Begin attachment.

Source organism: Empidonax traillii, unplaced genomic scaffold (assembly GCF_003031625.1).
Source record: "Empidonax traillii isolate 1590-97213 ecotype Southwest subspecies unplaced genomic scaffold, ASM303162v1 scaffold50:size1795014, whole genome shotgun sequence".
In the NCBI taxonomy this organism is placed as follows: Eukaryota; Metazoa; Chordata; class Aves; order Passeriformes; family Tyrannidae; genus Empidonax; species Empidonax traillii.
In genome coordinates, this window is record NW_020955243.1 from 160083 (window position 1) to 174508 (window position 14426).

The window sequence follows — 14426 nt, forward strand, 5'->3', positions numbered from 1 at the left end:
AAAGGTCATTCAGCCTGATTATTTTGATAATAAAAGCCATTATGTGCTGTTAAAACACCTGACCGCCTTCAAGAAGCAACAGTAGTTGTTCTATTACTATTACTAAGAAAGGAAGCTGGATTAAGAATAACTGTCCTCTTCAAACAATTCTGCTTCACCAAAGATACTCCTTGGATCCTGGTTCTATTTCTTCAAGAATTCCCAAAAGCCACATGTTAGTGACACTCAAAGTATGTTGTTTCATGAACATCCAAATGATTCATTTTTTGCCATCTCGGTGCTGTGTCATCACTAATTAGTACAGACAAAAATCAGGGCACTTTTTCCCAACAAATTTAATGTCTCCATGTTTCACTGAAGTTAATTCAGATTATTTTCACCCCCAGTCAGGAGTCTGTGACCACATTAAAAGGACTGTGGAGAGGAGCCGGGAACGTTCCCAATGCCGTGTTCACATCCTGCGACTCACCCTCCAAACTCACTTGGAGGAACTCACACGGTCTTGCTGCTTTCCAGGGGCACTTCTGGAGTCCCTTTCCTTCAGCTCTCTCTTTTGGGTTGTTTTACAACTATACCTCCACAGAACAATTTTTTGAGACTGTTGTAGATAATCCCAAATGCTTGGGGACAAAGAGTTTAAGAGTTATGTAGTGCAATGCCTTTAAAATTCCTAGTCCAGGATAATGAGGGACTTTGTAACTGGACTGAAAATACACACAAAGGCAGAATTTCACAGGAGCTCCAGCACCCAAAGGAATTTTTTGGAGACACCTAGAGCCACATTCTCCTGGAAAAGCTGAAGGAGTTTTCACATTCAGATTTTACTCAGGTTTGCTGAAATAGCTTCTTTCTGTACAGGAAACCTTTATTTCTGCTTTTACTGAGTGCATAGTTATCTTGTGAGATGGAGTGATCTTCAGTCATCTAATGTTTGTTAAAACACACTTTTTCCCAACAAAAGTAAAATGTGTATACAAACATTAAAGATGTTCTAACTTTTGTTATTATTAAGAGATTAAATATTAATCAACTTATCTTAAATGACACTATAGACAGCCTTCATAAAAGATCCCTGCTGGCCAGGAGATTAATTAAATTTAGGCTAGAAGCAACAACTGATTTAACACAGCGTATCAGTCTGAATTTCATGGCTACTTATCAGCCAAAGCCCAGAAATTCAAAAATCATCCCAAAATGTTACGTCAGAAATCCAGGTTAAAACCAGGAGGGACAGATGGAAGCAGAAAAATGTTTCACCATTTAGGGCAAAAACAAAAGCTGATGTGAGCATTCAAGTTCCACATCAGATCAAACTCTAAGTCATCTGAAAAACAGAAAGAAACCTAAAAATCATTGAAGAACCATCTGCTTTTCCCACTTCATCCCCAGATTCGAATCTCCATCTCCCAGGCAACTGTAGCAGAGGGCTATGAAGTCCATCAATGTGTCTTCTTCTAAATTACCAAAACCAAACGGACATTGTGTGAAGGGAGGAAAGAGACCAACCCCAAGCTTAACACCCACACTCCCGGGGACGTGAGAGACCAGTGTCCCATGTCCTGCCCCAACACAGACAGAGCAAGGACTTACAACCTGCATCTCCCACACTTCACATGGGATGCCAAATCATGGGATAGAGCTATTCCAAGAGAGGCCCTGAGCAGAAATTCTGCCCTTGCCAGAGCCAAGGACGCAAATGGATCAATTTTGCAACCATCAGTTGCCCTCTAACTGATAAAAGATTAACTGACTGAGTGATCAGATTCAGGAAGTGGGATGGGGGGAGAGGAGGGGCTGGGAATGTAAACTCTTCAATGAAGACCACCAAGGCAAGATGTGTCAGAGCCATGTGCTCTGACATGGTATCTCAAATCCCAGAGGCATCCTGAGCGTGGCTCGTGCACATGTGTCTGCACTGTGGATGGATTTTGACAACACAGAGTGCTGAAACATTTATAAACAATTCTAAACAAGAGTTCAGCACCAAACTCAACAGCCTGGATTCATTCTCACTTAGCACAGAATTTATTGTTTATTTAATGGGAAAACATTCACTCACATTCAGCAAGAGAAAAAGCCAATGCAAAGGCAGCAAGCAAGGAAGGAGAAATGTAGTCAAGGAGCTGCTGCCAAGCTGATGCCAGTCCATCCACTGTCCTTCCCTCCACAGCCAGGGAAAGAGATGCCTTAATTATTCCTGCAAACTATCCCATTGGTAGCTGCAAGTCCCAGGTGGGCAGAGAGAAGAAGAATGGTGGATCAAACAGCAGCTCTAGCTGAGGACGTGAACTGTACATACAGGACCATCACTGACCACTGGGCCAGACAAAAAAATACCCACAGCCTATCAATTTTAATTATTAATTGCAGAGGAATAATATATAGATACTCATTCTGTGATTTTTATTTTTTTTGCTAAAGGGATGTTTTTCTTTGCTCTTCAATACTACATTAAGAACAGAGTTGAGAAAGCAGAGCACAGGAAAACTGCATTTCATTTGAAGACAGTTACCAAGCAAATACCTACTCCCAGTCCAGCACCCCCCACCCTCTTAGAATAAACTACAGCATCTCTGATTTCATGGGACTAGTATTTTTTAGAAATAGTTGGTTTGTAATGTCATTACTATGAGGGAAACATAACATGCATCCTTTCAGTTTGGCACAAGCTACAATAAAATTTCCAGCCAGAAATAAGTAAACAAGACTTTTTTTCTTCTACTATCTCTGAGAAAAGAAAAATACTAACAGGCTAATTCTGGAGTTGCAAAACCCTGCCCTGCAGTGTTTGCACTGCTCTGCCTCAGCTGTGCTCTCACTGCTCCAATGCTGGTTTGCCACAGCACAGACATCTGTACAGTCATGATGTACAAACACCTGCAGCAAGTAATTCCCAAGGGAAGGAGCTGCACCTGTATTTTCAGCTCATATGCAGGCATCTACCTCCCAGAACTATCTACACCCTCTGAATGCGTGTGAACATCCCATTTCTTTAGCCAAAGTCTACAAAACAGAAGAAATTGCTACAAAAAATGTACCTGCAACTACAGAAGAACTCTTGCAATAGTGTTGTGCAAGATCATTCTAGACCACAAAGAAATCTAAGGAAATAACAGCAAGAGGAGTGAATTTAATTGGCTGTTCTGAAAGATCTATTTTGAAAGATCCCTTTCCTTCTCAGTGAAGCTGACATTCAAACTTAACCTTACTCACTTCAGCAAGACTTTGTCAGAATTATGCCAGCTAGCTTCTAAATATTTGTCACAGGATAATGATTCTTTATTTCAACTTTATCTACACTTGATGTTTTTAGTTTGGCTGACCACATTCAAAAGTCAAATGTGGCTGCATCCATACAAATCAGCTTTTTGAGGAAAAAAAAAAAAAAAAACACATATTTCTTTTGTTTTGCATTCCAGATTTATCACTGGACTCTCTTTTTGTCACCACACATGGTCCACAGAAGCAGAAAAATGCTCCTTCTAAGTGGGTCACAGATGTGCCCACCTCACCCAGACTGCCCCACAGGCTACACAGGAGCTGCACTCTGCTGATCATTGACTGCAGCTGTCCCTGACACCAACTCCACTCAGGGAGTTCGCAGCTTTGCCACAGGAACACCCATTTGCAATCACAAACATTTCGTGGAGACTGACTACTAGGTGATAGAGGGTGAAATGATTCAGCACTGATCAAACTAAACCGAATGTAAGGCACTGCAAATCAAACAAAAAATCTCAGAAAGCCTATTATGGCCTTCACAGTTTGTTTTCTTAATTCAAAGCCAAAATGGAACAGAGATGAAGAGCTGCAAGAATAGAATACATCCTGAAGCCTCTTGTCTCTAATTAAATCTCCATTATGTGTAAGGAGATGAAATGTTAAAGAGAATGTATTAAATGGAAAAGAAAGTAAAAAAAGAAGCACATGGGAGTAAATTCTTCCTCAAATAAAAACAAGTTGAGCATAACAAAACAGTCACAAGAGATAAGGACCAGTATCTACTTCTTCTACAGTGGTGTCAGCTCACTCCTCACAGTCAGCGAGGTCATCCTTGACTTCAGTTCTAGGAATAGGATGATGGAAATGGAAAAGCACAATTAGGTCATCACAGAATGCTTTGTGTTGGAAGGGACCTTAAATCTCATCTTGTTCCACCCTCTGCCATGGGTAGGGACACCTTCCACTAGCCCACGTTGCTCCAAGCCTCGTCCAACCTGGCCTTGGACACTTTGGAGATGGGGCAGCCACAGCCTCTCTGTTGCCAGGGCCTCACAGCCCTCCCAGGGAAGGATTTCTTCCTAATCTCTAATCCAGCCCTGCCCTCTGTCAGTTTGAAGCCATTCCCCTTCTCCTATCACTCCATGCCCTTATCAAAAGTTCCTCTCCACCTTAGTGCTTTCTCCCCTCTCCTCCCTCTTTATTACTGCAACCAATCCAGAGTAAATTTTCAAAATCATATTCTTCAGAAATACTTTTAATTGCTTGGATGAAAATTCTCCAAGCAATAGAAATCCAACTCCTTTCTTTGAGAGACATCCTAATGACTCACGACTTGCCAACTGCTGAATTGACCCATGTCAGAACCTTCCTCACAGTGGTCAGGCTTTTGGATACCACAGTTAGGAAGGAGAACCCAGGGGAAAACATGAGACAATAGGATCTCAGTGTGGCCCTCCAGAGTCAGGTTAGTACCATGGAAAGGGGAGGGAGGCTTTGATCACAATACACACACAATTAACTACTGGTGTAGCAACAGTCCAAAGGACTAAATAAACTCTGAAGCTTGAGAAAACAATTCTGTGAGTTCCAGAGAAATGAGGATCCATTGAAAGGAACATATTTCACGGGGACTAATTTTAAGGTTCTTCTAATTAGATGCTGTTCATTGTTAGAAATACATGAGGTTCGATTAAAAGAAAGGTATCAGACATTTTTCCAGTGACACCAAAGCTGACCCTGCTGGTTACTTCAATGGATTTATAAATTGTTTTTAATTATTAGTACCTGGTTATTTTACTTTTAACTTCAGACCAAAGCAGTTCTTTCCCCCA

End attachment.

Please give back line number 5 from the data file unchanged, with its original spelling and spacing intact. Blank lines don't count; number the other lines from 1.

The window sequence follows — 14426 nt, forward strand, 5'->3', positions numbered from 1 at the left end: